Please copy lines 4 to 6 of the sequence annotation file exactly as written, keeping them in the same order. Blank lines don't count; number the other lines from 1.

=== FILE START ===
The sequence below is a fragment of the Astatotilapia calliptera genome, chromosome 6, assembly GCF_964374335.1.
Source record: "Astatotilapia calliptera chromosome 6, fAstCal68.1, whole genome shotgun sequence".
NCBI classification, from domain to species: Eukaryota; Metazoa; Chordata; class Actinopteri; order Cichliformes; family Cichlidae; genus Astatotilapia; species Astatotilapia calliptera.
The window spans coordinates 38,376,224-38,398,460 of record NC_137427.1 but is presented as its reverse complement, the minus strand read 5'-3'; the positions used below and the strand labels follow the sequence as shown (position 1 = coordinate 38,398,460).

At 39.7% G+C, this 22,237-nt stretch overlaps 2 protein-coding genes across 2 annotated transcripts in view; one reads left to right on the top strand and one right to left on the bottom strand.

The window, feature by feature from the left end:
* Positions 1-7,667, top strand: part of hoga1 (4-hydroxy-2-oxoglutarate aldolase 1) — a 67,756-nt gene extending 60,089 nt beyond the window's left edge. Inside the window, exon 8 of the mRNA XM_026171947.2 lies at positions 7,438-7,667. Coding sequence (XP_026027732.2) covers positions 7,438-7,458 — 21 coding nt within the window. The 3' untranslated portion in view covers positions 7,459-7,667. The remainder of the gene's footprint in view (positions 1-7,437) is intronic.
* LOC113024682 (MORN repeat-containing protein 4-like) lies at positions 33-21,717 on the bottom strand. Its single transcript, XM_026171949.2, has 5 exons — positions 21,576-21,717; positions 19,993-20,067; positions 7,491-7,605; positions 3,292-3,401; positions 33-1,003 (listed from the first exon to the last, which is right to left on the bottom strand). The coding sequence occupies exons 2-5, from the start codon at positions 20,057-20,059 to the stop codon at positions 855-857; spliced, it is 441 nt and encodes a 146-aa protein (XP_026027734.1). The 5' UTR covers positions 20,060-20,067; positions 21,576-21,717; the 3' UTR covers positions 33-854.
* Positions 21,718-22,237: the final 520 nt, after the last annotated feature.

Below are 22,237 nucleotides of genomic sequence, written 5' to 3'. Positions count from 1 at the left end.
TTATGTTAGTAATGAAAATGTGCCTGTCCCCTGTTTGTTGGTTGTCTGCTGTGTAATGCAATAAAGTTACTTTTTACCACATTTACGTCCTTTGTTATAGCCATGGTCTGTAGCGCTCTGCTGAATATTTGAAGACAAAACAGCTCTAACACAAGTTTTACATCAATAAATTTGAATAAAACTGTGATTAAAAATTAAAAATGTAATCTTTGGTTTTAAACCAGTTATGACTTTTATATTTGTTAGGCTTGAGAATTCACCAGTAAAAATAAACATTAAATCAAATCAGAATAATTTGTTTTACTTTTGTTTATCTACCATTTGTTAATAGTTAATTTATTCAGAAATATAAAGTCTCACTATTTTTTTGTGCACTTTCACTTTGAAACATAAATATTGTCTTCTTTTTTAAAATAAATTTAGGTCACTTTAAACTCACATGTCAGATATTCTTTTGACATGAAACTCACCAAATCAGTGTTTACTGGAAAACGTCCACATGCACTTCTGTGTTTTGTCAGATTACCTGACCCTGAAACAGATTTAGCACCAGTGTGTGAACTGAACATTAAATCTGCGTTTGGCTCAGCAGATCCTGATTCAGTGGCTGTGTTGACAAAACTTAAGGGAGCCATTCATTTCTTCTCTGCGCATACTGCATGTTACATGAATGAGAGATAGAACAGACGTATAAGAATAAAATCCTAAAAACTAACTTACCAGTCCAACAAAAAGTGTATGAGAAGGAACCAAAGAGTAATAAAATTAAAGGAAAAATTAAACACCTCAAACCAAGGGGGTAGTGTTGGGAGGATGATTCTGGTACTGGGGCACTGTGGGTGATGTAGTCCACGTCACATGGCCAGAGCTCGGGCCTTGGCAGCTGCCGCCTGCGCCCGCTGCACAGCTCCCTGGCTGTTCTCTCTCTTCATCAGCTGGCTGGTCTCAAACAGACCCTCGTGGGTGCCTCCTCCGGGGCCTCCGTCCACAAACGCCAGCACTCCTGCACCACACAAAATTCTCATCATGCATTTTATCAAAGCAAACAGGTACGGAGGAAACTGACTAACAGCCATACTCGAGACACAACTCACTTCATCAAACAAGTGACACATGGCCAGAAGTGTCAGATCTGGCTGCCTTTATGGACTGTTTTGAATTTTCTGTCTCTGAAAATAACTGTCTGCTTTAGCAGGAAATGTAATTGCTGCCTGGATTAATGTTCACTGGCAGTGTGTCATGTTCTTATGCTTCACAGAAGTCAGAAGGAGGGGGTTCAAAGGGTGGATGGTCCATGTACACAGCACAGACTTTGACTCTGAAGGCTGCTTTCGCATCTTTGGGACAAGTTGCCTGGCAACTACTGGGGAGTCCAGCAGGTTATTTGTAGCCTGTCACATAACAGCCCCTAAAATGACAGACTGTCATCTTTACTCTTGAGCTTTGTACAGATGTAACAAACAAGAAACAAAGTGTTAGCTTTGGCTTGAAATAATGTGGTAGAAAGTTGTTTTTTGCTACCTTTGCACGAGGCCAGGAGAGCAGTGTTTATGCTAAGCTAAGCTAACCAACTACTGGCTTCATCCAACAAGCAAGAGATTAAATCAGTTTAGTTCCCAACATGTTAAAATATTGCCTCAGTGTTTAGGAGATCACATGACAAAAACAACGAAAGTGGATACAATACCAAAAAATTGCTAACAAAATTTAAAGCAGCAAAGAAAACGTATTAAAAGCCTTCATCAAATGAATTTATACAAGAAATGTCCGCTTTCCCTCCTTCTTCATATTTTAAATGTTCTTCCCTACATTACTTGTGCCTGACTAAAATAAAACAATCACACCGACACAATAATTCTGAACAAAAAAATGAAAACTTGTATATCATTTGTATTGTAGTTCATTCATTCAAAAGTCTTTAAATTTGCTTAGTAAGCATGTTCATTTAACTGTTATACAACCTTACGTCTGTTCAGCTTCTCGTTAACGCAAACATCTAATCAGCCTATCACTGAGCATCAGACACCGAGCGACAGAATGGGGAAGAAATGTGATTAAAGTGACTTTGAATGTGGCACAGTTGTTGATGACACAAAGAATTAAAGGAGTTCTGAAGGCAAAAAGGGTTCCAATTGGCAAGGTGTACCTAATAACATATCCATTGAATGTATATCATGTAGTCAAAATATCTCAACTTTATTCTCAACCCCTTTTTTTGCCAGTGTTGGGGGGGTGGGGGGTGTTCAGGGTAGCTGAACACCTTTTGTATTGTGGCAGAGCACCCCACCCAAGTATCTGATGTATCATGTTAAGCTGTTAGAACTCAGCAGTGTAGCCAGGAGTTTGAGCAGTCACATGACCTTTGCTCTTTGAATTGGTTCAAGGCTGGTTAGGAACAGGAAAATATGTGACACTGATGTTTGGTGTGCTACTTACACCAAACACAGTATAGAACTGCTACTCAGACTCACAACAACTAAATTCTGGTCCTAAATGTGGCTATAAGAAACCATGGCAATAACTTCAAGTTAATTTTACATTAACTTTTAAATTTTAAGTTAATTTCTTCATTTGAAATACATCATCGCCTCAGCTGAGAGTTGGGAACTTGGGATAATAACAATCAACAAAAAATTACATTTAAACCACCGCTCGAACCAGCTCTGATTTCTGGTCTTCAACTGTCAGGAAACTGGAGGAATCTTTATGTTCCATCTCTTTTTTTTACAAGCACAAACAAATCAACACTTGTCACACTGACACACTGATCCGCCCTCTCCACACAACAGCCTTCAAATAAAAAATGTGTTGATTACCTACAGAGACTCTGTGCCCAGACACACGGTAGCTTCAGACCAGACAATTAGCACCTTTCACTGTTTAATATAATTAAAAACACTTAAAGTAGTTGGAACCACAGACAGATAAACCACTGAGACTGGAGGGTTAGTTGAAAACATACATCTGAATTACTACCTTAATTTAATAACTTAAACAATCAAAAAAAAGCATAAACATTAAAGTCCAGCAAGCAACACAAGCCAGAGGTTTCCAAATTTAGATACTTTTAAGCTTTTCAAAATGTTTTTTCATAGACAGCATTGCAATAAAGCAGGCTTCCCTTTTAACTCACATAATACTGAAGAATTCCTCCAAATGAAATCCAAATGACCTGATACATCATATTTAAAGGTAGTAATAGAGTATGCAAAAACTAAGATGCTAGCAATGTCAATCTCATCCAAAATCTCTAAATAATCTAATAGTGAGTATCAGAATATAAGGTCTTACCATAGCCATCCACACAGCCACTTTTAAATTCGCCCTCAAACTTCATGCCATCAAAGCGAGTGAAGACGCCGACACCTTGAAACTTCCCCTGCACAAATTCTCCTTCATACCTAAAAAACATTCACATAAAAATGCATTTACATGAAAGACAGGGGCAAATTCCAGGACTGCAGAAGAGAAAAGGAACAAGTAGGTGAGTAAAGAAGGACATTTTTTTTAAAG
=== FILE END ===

The window spans coordinates 38,376,224-38,398,460 of record NC_137427.1 but is presented as its reverse complement, the minus strand read 5'-3'; the positions used below and the strand labels follow the sequence as shown (position 1 = coordinate 38,398,460).

At 39.7% G+C, this 22,237-nt stretch overlaps 2 protein-coding genes across 2 annotated transcripts in view; one reads left to right on the top strand and one right to left on the bottom strand.

The window, feature by feature from the left end: